In 2013, the Georgia Department of Education released its first College and Career Ready Performance Index (CCRPI) scores. This information can be found at http://ccrpi.gadoe.org/2014/.  The CCRPI score compares all Georgia elementary schools, middle schools, high schools, and school districts to one another in terms of how well their students are prepared for college, technical school, and/or careers upon graduation from high school.  The index is based on a 100 point scale with 100 being a perfect score.  Many components go into the calculation of the CCRPI score, a few of which are student attendance, standardized test scores, participation in Career Technical and Agriculture Education (CTAE) classes, and high school graduation rate.  Between 2012 and 2014, WCHS’ CCRPI score climbed from a 56.4 to a 72.2.  WCHS’ CCRPI score for 2014 of 72.2 was nearly four points higher than the state average of 68.4.  Additionally, out of the school systems in the area, which include Burke, Columbia, Emanuel, Glascock, Greene, Hancock, Jefferson, Jenkins, Lincoln, McDuffie, Richmond, Taliaferro, Washington, and Wilkes, only Columbia, Glascock, and Wilkes Counties had a higher CCRPI score than WCHS.  This impressive accomplishment is due both to our hardworking teachers who do their best to encourage and inspire your children on a daily basis, and your children who work hard and are receptive to our teachers’ efforts.


This past year, the Georgia Department of Education rolled out the Georgia Milestones Assessment System.  The Georgia Milestones is a series of assessments that took the place of the CRCT for elementary and middle schools students, and the EOCT for high school students.  The Milestones Assessments are different from previous assessments in that they have open ended questions, compare better to nationwide standardized tests due to increased rigor, and are more tightly connected.  For instance, in order to achieve a passing score on the math CRCT, an eighth grade student only needed to answer 40-50% of the questions correctly.  Ninth grade math students, however, needed to answer at least 70% of their EOCT questions correctly in order to achieve a passing score.  Because of this and other differences, it was difficult to use a student’s eighth grade math CRCT score to gauge how well the student would perform in ninth grade math.  It was a common state wide problem to see a student pass the eighth grade math CRCT, but fail the ninth grade math EOCT the following year.  There was some word going around that the Georgia Milestones did not count during the 2014-2015 school year, and even though the school will not receive its students’ scores until January 2016, the Milestones will count in WCHS’ College and Career Ready Performance Index (CCRPI).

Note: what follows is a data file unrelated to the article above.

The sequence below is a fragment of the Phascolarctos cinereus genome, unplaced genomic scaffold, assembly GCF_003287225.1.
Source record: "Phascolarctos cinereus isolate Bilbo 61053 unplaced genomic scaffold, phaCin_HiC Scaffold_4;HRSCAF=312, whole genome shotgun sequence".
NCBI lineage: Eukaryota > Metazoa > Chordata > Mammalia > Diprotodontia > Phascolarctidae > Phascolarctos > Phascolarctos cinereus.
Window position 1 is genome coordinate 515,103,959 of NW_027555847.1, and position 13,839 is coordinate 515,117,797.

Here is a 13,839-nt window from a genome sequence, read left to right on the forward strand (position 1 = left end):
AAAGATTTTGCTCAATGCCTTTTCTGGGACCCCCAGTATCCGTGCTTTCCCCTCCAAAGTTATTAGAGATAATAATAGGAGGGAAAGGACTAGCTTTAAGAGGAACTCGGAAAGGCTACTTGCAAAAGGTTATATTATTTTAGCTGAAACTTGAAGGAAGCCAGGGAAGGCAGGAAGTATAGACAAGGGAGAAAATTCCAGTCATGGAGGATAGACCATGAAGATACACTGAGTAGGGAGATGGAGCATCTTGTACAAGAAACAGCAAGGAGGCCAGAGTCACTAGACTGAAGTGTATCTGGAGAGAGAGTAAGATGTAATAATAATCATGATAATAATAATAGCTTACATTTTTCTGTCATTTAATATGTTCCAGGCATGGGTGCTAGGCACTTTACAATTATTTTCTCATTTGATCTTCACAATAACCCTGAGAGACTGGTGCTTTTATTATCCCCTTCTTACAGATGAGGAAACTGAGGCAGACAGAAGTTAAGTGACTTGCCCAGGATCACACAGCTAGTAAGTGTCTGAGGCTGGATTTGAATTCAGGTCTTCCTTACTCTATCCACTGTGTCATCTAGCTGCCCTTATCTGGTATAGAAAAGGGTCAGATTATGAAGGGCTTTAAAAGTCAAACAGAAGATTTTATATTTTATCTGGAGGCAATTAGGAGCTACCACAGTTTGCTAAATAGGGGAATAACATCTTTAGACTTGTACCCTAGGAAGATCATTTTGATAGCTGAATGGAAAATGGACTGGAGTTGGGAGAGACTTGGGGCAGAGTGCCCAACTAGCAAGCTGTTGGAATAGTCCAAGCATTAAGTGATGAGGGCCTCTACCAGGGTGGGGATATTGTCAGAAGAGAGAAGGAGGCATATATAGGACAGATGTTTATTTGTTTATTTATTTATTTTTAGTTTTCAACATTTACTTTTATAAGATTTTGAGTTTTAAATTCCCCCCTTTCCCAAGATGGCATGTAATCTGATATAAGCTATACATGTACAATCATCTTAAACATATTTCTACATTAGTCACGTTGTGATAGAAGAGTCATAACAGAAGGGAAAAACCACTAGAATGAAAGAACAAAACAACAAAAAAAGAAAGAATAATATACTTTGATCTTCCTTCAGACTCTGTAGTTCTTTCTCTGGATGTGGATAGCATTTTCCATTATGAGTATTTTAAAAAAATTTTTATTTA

WCHS is working in partnership with East Georgia College to offer college math and English classes to its students at the Warren County Career Academy.  In order to participate, students need to make qualifying scores on the ACT or SAT.  Upon successful completion of the courses, students will receive credit and will not have to take those classes in college.  College classes can cost anywhere from $900- $3000, but our students will be able to take advantage of this opportunity free of charge.


In July, the Warren County School System will received a much needed website update. The website, which will be more attractive and user friendly, will also have individual webpages for our teachers.  At first, teachers will only be asked to put their course syllabus and classroom expectations on their pages.  Our goal is to add links to educational websites and add homework assignments and pacing guides to teacher webpages.  Because all teachers are different, it is reasonable to expect that some will have a lot more information on their webpages than others.  In addition to the website and webpages, Parent Portal will be activated in August.  Parent Portal, which is a program that allows students and parents to look at their grades at any time, can be accessed online through computers, tablets, and mobile devices.  During the first few days of school, parents will need to come and register so that they can take advantage of this opportunity.  Only official guardians who have a valid ID may receive a Parent Portal login, and the registration must take place at WCHS.  We hope that this will make information more accessible and enhance communication between the parents and the school. 


Our ongoing mission here is to make our students college and career ready.  Life is about maximizing opportunities and having an education puts people in the position to do so.  Thank you for entrusting your children to us and we ask for your continued support as we strive to prepare your children for life.



Trevor E. Roberson